The National Comprehensive Cancer Network (NCCN) has announced the addition of a survivorship section to the NCCN Clinical Practice Guidelines in Oncology for colon and rectal cancers, as well as other key updates in colorectal cancer. The NCCN also recently updated its guidelines for breast cancer and breast cancer risk reduction. These changes reflect leading developments in the treatment of cancer patients and represent the standard of clinical policy in oncology in both community and academic settings.
The US Food and Drug Administration (FDA) has accepted Amgen’s submission and filed a Biologics License Application (BLA) for denosumab, the first fully human monoclonal antibody in late stage clinical development that specifically targets RANK ligand, an essential regulator of osteoclasts. The indications for which Amgen is seeking FDA approval are treatment and prevention of postmenopausal osteoporosis (PMO) in women and treatment and prevention of bone loss in patients undergoing hormone ablation therapy for either prostate or breast cancer.
Polymedco, Inc, announced the availability of the BTA Stat test—a point of care technology for the early detection of recurrent bladder cancer. This method uses monoclonal antibodies to detect the presence of bladder tumor–associated antigen in urine. It is a single-step, rapid immunochromatographic assay for bladder tumor-associated antigen in voided urine.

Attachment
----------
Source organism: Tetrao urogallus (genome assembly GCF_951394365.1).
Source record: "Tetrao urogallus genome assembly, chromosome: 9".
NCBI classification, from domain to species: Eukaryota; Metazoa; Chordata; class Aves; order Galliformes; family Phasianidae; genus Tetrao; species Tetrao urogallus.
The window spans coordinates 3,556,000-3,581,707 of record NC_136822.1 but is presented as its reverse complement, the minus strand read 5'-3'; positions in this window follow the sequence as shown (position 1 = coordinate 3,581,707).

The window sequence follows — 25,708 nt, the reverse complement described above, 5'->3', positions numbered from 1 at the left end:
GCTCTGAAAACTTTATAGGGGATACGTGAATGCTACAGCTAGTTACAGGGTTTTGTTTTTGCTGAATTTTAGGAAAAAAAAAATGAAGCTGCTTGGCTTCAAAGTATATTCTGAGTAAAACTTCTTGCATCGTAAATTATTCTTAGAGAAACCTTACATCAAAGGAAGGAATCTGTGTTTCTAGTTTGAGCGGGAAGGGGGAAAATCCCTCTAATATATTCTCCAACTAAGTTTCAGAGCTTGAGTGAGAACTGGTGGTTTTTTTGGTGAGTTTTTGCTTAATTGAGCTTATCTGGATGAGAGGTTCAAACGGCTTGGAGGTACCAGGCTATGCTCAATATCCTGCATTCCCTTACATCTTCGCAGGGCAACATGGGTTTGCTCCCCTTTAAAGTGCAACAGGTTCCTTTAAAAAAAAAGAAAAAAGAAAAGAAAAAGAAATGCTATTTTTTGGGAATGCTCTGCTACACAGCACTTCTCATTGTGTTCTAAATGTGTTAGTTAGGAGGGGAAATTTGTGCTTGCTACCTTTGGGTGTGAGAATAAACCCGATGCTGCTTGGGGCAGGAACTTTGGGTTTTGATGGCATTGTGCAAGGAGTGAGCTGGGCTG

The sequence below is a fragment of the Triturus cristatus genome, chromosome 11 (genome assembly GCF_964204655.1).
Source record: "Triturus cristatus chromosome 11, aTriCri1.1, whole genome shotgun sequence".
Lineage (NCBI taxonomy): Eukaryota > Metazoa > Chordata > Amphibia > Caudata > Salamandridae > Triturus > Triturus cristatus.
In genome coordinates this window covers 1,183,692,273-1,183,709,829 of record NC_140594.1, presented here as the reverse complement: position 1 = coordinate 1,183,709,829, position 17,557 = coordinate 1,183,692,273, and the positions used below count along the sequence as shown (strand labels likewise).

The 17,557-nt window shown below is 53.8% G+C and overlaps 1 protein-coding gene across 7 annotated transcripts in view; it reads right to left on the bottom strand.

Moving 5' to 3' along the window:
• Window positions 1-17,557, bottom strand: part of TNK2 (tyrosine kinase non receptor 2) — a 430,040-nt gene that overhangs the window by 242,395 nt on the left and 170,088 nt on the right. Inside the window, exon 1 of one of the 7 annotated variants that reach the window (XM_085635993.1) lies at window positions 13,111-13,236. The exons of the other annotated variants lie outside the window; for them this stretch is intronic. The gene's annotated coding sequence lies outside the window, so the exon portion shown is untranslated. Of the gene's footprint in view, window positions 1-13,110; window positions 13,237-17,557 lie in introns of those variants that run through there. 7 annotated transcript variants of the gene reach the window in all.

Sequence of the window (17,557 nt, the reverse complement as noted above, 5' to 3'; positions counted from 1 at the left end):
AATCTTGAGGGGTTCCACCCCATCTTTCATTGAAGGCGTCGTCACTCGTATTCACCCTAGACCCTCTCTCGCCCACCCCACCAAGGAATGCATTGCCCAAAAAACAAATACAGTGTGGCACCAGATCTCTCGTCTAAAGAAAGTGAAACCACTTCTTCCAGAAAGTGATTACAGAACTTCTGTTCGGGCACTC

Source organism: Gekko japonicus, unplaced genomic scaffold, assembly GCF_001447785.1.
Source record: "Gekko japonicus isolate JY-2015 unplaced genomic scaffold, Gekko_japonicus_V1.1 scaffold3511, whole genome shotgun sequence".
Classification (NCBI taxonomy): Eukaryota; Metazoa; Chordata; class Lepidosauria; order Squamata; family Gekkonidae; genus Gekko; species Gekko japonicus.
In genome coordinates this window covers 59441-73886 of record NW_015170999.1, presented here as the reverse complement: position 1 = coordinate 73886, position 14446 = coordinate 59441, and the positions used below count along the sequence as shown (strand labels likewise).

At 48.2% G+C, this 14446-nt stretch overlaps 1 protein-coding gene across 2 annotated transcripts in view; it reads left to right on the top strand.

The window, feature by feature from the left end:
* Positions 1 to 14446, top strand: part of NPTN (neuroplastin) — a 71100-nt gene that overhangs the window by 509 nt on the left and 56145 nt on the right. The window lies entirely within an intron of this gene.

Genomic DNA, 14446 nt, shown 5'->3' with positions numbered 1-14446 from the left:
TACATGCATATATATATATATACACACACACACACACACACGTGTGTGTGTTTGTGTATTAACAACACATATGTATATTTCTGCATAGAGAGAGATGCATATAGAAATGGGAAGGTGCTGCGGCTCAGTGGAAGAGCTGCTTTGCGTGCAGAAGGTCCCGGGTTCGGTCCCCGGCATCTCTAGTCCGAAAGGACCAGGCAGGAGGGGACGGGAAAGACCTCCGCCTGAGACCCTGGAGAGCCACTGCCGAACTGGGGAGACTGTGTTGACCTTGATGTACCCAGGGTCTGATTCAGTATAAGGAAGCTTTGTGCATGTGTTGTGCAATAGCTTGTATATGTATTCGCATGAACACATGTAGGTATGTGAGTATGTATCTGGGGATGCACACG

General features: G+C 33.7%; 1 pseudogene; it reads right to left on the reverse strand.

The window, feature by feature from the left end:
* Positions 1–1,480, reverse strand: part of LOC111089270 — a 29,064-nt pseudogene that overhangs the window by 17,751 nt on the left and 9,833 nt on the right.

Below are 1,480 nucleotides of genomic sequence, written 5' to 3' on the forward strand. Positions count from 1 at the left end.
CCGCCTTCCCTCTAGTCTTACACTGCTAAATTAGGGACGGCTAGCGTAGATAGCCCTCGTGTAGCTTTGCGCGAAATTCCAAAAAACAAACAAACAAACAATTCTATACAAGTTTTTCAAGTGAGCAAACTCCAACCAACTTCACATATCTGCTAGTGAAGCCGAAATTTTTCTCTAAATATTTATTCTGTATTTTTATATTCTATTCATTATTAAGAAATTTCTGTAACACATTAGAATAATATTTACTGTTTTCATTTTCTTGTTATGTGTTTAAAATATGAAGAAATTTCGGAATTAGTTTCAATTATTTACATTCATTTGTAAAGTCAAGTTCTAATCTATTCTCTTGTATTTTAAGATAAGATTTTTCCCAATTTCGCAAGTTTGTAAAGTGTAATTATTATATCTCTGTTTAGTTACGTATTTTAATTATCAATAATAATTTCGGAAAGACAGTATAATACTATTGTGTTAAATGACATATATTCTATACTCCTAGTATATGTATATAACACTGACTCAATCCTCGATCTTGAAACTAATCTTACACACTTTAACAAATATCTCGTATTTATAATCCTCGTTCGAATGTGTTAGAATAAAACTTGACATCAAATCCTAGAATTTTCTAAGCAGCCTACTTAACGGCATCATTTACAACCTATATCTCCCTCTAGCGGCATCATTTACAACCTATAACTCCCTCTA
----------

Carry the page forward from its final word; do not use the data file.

The US Food and Drug Administration granted marketing approval for plerixafor (Mozobil), a drug intended to be used in combination with granulocyte colony-stimulating factor to mobilize hematopoietic stem cells to the bloodstream for collection and subsequent autologous transplantation in patients with non- Hodgkin’s lymphoma and multiple myeloma. The product has also been granted orphan drug designation.
A recently published study in The New England Journal of Medicine (360:679-691, 2009) shows that in premenopausal women with early breast cancer, administering zoledronic acid (Zometa) along with postsurgical hormone therapy provided a reduction in risk of recurrence or death that was 36% beyond that achieved with hormone therapy alone.
Women facing a recent breast cancer diagnosis may find additional cancer in the same or opposite breast with further testing using breastspecific gamma imaging (BSGI), according to a study published in the February 2009 American Journal of Surgery (197:159-163, 2009)
Patients with endometrial cancer who have minimally invasive robotic-assisted hysterectomies tend to have quicker surgeries and shorter hospital stays compared with patients who have similar laparoscopic surgical procedures, according to new research from The Ohio State University Comprehensive Cancer–James Cancer Hospital and Solove Research Institute.
Northwest Biotherapeutics, Inc, announced longterm follow-up data for the second half of 2008, from its prior phase I and phase I/II clinical trials with DCVax-Brain in patients with glioblastoma multiforme. During the update period from June 15, 2008, through January 1, 2009, none of the 20 patients treated with standard of care plus DCVax-Brain died.
A new analysis finds that when colorectal cancer patients seek out health information from the Internet and news media, they are more likely to be aware of and receive the latest treatments for their disease. To be published in the April 1, 2009, issue of CANCER, the study indicates that patients can influence their own treatment, in some cases in inappropriate ways.